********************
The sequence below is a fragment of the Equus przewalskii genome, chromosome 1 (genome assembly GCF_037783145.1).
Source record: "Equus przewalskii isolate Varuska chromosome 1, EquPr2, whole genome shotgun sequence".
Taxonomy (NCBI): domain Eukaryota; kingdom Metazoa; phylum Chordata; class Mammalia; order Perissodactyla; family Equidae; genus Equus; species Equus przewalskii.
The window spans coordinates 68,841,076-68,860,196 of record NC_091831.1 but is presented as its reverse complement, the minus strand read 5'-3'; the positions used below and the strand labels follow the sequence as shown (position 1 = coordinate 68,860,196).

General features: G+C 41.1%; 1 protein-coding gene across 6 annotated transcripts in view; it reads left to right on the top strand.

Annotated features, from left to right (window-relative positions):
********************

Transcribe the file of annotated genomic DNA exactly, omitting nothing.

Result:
The sequence below is a fragment of the Equus przewalskii genome, chromosome 1 (genome assembly GCF_037783145.1).
Source record: "Equus przewalskii isolate Varuska chromosome 1, EquPr2, whole genome shotgun sequence".
Taxonomy (NCBI): domain Eukaryota; kingdom Metazoa; phylum Chordata; class Mammalia; order Perissodactyla; family Equidae; genus Equus; species Equus przewalskii.
The window spans coordinates 68,841,076-68,860,196 of record NC_091831.1 but is presented as its reverse complement, the minus strand read 5'-3'; the positions used below and the strand labels follow the sequence as shown (position 1 = coordinate 68,860,196).

General features: G+C 41.1%; 1 protein-coding gene across 6 annotated transcripts in view; it reads left to right on the top strand.

Annotated features, from left to right (window-relative positions):